There's no doubt about it, fire season is underway.
"Things are drying out really quickly," said Brian Ballou, Fire Prevention Specialist with the Oregon Department of Forestry.
The 10-year anniversary of the Biscuit fire is just around the corner.
It was one of the largest Oregon wildfires in the past century, burning about 500,000 acres west of Obrien.
"It was a cluster of lightning caused fires in a roadless area and it just got totally out of hand," recalled Ballou.
But what has changed since then? And are we safer now?
"There's been an increase in available contract helicopters [...] a beefing up of the general fire fighting force [...] we have a bigger pool to draw from," Ballou said.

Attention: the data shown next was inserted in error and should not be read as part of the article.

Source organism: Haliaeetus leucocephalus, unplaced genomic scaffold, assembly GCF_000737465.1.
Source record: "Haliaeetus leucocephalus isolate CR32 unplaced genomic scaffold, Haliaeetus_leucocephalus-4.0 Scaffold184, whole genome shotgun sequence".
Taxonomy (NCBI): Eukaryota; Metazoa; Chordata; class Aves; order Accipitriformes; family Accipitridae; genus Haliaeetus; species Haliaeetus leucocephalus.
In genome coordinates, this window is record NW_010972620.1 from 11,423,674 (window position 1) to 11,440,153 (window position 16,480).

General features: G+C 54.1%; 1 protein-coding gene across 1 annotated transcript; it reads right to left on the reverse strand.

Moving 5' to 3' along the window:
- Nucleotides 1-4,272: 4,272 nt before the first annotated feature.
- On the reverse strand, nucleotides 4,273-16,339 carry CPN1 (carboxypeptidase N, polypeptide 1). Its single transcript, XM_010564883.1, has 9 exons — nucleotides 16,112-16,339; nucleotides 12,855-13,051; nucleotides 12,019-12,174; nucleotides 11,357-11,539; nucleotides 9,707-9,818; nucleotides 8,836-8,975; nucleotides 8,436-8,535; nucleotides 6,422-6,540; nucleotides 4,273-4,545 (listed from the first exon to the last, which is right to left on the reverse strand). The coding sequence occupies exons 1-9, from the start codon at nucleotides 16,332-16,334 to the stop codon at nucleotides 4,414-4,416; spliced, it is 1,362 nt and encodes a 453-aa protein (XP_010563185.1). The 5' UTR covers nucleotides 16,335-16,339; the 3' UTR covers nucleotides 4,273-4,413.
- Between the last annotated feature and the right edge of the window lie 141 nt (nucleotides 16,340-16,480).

According to Ballou, over the last 10-15 years, Congress has increased funding for fire prevention.
"Since Biscuit, a tremendous amount of work has gone into fuel reduction...and that has really paid off," said Ballou.
Fire agencies are as prepared as they can be for the next big disaster. However, Ballou said if multiple fires are burning all over the state, like what happened during the Biscuit fire, resources will still be stretched thin.
"Mother nature has tricks up her sleeve and we can't always fully respond to everything she throws at us," Ballou said.
With temperatures expected to stay high throughout the week, fire danger will increase from moderate to high by Friday.
"It's time to get a little more serious about preventing fires cause we're picking up several a day," said Ballou.
The number of fires are expected to stay steady as our hot weather continues.